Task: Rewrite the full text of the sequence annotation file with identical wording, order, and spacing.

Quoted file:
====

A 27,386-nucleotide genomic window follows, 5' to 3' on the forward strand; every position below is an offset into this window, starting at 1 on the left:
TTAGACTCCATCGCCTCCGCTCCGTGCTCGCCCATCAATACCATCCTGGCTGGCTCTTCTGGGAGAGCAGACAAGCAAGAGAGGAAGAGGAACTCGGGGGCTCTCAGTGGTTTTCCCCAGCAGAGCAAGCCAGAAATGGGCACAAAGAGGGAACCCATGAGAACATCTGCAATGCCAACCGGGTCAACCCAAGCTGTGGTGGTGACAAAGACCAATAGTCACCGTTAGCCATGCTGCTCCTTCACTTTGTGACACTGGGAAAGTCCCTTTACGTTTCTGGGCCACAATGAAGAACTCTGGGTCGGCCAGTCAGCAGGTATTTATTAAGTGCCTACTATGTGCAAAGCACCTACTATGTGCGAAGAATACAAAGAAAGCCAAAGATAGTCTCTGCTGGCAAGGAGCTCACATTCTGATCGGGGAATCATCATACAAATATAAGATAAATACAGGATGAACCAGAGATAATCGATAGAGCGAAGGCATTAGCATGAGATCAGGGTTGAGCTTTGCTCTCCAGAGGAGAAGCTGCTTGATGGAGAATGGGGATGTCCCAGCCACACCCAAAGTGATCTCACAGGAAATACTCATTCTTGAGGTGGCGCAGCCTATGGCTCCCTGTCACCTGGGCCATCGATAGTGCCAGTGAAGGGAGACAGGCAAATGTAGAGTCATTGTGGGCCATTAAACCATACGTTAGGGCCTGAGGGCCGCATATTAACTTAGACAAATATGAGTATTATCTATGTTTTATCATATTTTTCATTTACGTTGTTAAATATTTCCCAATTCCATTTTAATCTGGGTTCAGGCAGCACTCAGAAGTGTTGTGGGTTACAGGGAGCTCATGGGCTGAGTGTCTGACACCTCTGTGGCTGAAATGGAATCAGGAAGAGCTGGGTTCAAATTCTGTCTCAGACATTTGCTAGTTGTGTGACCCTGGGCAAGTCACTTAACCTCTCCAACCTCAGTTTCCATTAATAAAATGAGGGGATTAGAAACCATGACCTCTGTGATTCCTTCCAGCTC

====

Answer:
A 27,386-nucleotide genomic window follows, 5' to 3' on the forward strand; every position below is an offset into this window, starting at 1 on the left:
TTAGACTCCATCGCCTCCGCTCCGTGCTCGCCCATCAATACCATCCTGGCTGGCTCTTCTGGGAGAGCAGACAAGCAAGAGAGGAAGAGGAACTCGGGGGCTCTCAGTGGTTTTCCCCAGCAGAGCAAGCCAGAAATGGGCACAAAGAGGGAACCCATGAGAACATCTGCAATGCCAACCGGGTCAACCCAAGCTGTGGTGGTGACAAAGACCAATAGTCACCGTTAGCCATGCTGCTCCTTCACTTTGTGACACTGGGAAAGTCCCTTTACGTTTCTGGGCCACAATGAAGAACTCTGGGTCGGCCAGTCAGCAGGTATTTATTAAGTGCCTACTATGTGCAAAGCACCTACTATGTGCGAAGAATACAAAGAAAGCCAAAGATAGTCTCTGCTGGCAAGGAGCTCACATTCTGATCGGGGAATCATCATACAAATATAAGATAAATACAGGATGAACCAGAGATAATCGATAGAGCGAAGGCATTAGCATGAGATCAGGGTTGAGCTTTGCTCTCCAGAGGAGAAGCTGCTTGATGGAGAATGGGGATGTCCCAGCCACACCCAAAGTGATCTCACAGGAAATACTCATTCTTGAGGTGGCGCAGCCTATGGCTCCCTGTCACCTGGGCCATCGATAGTGCCAGTGAAGGGAGACAGGCAAATGTAGAGTCATTGTGGGCCATTAAACCATACGTTAGGGCCTGAGGGCCGCATATTAACTTAGACAAATATGAGTATTATCTATGTTTTATCATATTTTTCATTTACGTTGTTAAATATTTCCCAATTCCATTTTAATCTGGGTTCAGGCAGCACTCAGAAGTGTTGTGGGTTACAGGGAGCTCATGGGCTGAGTGTCTGACACCTCTGTGGCTGAAATGGAATCAGGAAGAGCTGGGTTCAAATTCTGTCTCAGACATTTGCTAGTTGTGTGACCCTGGGCAAGTCACTTAACCTCTCCAACCTCAGTTTCCATTAATAAAATGAGGGGATTAGAAACCATGACCTCTGTGATTCCTTCCAGCTC